For the second time this month, Bank of Canada Governor Tiff Macklem said that interest rates need to rise further.
He made the comment on Wednesday while speaking before the finance committee in Ottawa.
In the face of still-high inflation and an economy that continues to be in excess demand, Macklem said the Bank of Canada is trying to balance the risks of under- and over-tightening.
“If we don’t do enough, Canadians will continue to endure the hardship of high inflation. And they will come to expect persistently high inflation, which will require much higher interest rates and, potentially, a severe recession to control inflation,” he said, repeating comments he made earlier in the month.
“If we do too much, we could slow the economy more than needed. And we know that has harmful consequences for people’s ability to service their debts, for their jobs and for their businesses.”
Macklem acknowledged that the impact of higher rates is starting to weigh on growth, particularly the parts that are most sensitive to interest rates, such as housing and spending on big-ticket items.
“But, the effects of higher rates will take time to spread through the economy,” he added. The Bank’s current forecast is for economic growth to stall to “close to zero” over the next few quarters.
The Bank has so far raised its overnight target rate by 350 basis points this year, taking it from a low of 0.25% to 3.75% today.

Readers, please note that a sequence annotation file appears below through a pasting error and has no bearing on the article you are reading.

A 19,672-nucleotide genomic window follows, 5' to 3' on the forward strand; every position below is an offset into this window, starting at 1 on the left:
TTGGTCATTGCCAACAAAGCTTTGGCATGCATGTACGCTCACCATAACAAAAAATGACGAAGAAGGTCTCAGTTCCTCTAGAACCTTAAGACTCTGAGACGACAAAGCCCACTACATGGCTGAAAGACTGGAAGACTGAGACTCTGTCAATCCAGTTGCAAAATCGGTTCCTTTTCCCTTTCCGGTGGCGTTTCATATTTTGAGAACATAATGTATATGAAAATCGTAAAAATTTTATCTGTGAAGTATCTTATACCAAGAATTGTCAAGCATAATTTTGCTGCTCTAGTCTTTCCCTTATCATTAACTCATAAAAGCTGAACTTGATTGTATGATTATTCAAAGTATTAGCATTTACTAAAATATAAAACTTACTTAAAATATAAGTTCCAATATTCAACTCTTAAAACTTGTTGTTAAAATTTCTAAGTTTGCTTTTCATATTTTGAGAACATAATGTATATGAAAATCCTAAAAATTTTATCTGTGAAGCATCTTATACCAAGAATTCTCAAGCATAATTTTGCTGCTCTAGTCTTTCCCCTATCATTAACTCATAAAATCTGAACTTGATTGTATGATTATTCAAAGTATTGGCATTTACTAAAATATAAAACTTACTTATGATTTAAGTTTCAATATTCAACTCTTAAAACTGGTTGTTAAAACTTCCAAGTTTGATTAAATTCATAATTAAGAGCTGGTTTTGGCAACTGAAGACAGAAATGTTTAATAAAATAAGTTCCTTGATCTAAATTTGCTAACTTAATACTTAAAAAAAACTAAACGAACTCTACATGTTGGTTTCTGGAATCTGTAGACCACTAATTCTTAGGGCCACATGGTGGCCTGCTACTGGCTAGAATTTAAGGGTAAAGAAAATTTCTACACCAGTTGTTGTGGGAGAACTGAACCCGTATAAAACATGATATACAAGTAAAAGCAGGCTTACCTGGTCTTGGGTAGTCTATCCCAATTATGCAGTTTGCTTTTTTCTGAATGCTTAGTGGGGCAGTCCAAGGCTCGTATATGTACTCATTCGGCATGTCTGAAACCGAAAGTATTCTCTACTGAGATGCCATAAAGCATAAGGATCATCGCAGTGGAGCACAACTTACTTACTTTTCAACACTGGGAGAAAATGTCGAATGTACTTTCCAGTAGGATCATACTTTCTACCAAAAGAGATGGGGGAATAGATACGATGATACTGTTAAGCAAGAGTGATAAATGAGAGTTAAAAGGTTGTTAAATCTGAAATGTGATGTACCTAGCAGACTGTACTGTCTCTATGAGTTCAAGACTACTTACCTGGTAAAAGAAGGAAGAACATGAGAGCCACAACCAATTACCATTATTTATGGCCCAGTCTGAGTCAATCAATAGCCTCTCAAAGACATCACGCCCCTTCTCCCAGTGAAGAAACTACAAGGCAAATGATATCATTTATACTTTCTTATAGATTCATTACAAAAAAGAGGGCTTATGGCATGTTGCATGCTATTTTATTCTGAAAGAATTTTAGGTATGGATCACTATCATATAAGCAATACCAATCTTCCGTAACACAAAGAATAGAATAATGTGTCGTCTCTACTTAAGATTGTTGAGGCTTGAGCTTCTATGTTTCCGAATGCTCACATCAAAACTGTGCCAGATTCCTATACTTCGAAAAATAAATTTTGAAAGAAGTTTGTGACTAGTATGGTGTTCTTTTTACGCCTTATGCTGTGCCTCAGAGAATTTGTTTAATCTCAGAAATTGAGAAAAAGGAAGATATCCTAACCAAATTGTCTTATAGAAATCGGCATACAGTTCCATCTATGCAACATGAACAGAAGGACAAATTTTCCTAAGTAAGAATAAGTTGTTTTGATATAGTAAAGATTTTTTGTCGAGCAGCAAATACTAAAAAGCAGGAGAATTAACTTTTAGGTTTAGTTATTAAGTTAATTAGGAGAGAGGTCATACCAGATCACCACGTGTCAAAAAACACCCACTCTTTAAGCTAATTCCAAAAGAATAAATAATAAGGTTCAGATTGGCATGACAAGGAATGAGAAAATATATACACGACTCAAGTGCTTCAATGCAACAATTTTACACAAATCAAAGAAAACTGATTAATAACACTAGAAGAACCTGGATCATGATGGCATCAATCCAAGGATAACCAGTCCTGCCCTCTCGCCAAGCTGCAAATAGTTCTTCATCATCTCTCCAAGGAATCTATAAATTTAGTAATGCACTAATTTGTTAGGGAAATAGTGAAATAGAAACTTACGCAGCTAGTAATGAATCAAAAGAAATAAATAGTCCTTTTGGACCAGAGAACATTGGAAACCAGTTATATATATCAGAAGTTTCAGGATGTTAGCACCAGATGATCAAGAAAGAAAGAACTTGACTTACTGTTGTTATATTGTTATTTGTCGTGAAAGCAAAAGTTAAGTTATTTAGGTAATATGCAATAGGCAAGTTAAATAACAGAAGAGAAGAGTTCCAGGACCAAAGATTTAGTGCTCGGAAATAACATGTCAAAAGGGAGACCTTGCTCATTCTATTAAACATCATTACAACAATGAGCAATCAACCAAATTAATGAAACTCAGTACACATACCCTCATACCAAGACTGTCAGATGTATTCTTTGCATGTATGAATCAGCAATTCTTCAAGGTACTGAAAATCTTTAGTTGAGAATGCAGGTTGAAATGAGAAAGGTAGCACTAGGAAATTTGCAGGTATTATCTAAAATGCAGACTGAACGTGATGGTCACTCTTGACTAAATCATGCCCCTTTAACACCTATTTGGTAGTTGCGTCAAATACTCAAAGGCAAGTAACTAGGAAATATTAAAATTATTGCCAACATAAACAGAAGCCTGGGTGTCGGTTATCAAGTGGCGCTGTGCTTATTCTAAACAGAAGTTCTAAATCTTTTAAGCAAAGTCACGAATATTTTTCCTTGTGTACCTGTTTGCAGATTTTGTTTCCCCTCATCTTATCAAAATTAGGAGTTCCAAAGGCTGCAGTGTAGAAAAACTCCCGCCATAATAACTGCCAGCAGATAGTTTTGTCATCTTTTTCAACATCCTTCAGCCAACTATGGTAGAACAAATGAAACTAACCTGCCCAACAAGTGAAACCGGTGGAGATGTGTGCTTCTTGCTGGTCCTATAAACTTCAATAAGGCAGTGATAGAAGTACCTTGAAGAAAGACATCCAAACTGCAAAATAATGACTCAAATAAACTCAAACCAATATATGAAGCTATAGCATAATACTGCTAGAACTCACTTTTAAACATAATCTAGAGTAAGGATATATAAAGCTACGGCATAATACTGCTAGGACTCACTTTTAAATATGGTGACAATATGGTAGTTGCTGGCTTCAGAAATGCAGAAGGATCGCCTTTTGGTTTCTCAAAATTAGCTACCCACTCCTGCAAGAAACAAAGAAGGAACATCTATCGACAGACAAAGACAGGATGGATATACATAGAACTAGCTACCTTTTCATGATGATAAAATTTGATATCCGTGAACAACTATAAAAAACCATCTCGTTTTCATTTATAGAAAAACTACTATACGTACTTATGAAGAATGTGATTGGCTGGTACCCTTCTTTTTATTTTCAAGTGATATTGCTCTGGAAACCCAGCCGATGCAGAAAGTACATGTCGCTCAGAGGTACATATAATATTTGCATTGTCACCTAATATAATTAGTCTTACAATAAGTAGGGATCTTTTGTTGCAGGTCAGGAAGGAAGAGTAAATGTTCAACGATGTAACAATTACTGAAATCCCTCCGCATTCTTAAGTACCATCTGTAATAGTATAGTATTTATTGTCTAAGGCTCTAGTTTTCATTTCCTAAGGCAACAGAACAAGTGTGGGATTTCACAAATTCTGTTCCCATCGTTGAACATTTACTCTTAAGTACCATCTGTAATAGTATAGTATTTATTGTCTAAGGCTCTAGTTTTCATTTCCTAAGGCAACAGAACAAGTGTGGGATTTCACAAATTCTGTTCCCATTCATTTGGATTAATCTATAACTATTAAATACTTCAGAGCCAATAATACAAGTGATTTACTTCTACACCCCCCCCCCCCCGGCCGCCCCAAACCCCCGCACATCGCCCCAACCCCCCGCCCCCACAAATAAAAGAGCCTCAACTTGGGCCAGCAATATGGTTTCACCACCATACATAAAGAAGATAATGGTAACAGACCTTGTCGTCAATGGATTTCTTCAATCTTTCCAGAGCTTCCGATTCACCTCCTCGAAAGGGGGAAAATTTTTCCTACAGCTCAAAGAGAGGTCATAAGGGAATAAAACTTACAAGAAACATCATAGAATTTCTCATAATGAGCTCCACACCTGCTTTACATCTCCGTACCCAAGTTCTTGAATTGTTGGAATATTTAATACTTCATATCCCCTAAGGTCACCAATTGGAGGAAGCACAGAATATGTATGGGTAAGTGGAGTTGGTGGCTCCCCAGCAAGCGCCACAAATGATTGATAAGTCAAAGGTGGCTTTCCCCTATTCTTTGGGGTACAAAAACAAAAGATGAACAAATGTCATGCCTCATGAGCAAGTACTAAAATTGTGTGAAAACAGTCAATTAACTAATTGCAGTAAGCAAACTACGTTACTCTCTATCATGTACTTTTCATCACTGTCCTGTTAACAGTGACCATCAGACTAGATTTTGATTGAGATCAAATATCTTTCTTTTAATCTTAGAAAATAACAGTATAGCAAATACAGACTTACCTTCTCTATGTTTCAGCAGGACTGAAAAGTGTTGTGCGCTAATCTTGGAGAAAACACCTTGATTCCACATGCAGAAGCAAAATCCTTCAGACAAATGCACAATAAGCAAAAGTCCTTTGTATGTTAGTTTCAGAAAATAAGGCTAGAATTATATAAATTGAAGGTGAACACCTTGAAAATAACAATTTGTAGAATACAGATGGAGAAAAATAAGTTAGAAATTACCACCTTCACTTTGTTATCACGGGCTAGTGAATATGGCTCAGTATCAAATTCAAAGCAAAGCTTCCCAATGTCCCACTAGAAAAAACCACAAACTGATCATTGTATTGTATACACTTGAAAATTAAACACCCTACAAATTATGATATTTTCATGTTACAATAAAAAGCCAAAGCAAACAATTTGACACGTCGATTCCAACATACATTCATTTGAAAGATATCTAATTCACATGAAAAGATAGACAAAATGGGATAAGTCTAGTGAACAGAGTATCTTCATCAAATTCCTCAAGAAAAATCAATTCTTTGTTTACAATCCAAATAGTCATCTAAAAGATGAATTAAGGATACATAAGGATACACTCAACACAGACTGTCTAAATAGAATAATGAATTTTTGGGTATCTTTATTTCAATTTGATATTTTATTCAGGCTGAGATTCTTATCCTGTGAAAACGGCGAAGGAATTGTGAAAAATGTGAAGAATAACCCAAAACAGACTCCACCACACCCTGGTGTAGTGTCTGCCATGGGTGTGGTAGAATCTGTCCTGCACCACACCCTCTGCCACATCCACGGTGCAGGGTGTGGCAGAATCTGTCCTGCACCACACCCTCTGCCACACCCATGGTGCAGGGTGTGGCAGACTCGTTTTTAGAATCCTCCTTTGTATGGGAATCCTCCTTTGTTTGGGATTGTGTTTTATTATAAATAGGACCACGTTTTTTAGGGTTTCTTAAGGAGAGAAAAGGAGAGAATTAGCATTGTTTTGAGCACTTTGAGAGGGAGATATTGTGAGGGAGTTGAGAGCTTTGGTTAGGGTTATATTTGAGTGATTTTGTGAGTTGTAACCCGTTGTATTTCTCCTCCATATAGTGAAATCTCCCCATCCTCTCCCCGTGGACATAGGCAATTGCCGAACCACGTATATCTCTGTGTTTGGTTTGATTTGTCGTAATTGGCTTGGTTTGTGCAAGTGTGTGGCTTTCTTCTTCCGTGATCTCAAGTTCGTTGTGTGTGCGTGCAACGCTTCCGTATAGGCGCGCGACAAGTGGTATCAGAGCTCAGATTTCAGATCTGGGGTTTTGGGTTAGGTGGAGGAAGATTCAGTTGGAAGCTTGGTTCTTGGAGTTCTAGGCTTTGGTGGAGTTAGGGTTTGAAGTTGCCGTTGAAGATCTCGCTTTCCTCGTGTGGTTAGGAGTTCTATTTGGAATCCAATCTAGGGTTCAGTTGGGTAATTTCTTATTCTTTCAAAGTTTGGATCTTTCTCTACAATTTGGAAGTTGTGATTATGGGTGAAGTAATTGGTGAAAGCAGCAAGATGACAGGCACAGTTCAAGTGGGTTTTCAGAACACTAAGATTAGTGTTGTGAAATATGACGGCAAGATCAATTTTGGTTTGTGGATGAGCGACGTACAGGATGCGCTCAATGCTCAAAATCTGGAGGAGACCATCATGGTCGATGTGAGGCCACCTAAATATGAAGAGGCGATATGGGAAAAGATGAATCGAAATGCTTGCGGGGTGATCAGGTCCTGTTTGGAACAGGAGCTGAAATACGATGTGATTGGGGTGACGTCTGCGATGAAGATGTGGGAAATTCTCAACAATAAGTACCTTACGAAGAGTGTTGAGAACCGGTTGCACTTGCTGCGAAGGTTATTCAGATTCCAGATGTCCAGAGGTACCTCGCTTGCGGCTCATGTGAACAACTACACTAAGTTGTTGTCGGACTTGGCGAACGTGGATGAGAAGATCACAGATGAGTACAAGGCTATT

But it needs to rise further yet, Macklem says. Just how much will depend on the impact monetary policy has on demand, how supply challenges unfold and how inflation and inflation expectations respond to the current tightening cycle, he said.
“We are getting closer, but we are not there yet,” he said.
Current rate hike forecast for December
Looking ahead to the Bank of Canada’s next rate decision on December 7, bond markets are currently pricing in an 88% chance of a quarter-point rate hike, while many bank economists continue to expect a 50-bps increase. That would bring the Bank’s overnight target rate to 4.25%, a level last seen in 2008.
While September inflation came in a touch lower than market expectations, observers say a key piece of data to firm up their forecasts will be the November jobs report, which will be released next week.
The October inflation data “underscores the need for the Bank of Canada to keep the pressure on interest rates to help bring down inflation,” wrote TD economist Leslie Preston. “October’s CPI report is one of two key remaining data releases before the Bank of Canada’s next rate decision in three weeks, and it certainly ticks the box for another 50 basis point increase.”
Economists at Desjardins, meanwhile, suggest the latest data is a sign of “some light appearing at the end of this long tunnel.”
“Underlying inflationary pressures are softening according to a broad suite of indicators. While the road towards price stability is still a long one, every bit of positive development matters,” they wrote. “This has us sticking to our call for the Bank of Canada to hike rates only once more, with a 25bps move in December.”
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